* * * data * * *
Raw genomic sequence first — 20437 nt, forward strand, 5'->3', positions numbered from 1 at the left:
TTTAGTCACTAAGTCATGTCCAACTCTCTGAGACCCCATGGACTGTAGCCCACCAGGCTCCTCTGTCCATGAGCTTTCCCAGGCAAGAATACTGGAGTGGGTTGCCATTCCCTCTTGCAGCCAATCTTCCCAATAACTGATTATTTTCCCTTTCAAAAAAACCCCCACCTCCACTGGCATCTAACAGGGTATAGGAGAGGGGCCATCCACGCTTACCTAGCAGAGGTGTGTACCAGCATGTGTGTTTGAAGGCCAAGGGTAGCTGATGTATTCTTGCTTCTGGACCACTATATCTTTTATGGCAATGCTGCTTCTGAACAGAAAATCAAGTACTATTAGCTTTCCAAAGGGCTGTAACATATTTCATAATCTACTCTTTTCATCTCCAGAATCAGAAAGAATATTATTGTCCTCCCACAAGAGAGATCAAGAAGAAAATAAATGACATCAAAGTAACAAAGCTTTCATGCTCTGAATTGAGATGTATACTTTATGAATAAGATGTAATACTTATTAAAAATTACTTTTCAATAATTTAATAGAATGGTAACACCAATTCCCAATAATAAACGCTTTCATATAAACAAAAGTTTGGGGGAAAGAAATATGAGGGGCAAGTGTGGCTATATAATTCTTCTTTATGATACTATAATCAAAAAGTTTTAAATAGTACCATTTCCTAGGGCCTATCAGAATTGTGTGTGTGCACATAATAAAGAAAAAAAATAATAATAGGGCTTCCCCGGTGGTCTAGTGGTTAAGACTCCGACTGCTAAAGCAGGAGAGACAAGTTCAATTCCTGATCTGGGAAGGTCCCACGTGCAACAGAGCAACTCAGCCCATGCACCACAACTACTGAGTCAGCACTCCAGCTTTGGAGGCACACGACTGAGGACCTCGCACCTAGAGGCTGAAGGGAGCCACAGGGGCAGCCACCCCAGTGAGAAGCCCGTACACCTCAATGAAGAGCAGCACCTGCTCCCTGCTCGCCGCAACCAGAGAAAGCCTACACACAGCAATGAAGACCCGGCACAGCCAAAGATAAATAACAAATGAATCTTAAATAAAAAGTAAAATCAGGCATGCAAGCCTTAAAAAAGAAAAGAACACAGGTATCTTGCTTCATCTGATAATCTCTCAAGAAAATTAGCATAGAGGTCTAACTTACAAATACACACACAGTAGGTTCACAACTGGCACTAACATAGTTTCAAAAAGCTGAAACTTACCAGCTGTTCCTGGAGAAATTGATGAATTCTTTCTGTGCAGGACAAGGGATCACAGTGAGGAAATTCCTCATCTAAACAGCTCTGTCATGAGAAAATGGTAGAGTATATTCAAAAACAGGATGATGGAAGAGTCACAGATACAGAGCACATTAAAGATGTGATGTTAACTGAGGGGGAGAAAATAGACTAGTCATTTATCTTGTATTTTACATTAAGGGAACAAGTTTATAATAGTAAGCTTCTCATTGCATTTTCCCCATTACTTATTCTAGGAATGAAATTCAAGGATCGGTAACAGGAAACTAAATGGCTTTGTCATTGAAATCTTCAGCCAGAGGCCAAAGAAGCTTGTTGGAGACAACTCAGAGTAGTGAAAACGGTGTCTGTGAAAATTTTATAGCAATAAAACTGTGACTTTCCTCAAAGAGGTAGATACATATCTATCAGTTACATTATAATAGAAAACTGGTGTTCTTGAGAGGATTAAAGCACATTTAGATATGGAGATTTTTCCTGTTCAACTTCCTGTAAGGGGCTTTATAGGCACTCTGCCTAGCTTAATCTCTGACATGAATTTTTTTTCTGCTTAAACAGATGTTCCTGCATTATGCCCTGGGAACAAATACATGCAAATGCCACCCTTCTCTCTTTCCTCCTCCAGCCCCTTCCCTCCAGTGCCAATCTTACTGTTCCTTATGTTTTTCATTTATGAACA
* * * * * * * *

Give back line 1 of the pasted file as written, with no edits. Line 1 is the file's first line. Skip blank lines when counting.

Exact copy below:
Raw genomic sequence first — 20437 nt, forward strand, 5'->3', positions numbered from 1 at the left: